Hidden History – Liberation Struggles Assassination (Introduction)

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By Satish Sekar © Satish Sekar (March 6th 2022)

Assassination

The end of World War II marked a sea-change in the struggles for independence. Colonial powers turned largely European conflicts into world wars, but there was a price to pay as the colonies demanded independence in return for their contributions. As independence approached so did political assassinations of anti-colonial liberation struggle icons. The trend continued even after independence was secured too.

Some of these crimes plunged their countries and regions into chaos like Burma’s General Aung San in 1947 and Guinea-Bissau and the Cape Verde Islands’ Pan-Africanist leader Amílcar Cabral in 1973.

Disregard of International Law

Political assassinations were not limited to independence activists such as Cabral. They happened in the colonial power too. Portugal lost its African colonies after the Carnation Revolution in 1974 signalled a radical change in policy. However in the previous decade three serious assassinations, a kidnap attempt and a massacre at nearby villages in Mozambique demonstrated the policies of the Portuguese dictatorships of António de Oliveira Salazar and Marcello José das Neves Alves Caetano towards opposition at home and abroad. Both Salazar and Caetano showed total disregard for international law.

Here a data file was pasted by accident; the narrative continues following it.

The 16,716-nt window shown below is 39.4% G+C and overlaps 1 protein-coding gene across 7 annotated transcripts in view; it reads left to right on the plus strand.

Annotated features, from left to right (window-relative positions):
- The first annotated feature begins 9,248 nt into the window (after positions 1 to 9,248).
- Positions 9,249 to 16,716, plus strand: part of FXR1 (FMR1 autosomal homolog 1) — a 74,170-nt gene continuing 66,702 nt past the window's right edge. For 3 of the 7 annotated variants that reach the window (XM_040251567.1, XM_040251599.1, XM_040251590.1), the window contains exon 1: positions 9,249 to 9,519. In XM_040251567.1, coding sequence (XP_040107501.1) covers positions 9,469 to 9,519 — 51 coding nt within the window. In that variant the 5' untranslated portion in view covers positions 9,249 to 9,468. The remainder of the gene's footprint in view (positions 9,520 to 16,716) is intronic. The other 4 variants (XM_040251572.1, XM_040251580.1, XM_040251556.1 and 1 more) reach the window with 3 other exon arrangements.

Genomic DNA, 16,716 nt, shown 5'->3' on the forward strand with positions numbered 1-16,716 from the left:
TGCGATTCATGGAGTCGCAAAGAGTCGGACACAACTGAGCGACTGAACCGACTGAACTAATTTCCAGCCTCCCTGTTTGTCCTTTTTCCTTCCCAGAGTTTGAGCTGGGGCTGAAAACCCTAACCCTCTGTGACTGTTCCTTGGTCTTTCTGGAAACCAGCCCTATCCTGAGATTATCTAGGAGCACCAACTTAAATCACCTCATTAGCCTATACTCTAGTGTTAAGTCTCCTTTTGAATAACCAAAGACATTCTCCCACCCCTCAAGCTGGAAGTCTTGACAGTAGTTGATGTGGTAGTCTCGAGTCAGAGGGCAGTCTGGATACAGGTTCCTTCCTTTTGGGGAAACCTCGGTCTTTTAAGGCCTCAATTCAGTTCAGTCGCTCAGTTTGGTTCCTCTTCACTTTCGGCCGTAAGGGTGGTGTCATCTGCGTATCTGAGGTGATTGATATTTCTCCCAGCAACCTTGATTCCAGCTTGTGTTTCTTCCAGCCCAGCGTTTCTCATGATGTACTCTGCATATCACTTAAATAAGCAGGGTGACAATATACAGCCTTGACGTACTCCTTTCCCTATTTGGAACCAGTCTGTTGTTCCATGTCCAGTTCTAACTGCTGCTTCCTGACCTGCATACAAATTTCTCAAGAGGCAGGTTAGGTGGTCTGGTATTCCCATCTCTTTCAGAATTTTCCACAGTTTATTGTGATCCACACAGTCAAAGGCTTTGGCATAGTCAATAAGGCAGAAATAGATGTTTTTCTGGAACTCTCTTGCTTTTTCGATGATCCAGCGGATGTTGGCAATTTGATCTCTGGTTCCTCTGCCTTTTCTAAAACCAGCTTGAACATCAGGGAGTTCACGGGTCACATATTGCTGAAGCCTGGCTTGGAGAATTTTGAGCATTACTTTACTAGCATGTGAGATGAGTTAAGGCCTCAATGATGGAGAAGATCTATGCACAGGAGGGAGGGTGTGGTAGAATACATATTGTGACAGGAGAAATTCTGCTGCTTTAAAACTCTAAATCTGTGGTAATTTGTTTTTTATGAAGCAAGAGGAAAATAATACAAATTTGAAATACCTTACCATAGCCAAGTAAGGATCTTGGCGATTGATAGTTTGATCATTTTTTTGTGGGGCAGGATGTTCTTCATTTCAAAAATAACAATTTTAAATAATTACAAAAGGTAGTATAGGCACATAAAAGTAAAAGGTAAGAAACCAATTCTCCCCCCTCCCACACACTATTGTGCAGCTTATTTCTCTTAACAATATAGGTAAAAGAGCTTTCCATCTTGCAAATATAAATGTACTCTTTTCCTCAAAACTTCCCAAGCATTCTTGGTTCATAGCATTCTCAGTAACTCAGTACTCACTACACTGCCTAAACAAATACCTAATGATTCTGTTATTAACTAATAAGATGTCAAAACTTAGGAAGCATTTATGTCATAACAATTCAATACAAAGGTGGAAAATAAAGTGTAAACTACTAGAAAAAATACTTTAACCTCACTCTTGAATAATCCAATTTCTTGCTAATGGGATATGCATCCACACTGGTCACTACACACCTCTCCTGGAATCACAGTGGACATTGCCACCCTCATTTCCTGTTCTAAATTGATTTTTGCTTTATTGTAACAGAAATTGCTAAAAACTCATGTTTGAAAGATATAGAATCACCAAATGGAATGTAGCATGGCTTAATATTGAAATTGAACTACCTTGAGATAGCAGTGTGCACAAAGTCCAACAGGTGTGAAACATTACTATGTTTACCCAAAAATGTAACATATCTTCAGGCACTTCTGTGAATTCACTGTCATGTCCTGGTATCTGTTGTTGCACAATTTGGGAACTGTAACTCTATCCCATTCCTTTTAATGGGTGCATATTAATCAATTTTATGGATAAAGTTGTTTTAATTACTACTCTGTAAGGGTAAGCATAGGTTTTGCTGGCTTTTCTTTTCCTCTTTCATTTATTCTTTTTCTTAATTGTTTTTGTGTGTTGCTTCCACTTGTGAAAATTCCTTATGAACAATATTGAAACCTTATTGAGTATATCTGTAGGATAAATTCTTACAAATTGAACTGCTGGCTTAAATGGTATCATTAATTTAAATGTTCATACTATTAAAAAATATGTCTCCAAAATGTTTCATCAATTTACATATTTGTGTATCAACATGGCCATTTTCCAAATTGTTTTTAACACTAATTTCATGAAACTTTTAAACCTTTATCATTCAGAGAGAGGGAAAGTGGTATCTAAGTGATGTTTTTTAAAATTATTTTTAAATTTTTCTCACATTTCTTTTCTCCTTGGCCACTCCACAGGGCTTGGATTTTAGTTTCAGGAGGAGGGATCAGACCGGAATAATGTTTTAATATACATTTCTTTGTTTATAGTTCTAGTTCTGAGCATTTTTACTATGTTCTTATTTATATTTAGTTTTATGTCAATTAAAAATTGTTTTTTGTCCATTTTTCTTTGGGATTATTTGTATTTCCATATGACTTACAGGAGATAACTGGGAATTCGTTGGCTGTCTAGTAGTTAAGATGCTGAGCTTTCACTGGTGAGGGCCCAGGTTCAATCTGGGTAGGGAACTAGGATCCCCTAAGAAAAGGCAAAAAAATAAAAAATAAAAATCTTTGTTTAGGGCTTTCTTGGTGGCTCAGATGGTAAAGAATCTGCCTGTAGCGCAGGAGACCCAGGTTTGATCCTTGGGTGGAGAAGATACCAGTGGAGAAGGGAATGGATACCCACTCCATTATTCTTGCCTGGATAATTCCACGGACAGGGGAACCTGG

The assassination of former General Humberto da Silva Delgado and his secretary Arajaryr Moreiro de Campos in Spain in 1965 showed that and Operation Green Sea was no aberration. It attempted to seize Guinean president Ahmed Sékou Touré, Kwame Nkrumah and Amílcar Cabral. That mission in November 1970 by Francophone dissidents, the National Liberation Front of Guinea and the Portuguese planned to free Portuguese prisoners as well as capture the revolutionary leaders. The mission failed and led to reprisals by Touré.

The massacre of several Mozambicans in the Wiriyamu Triangle in 1972, which was committed by the Portuguese forces intent on maintaining colonial control over Mozambique[1] shows the lengths that the Portuguese dictatorship was prepared to go to in order to cling on to its ill-gotten gains in Africa.


[1] For further details on this atrocity see The Portuguese Massacre of Wiriyamu in Colonial Mozambique, 1964-2013 by Mustafa Dahda.

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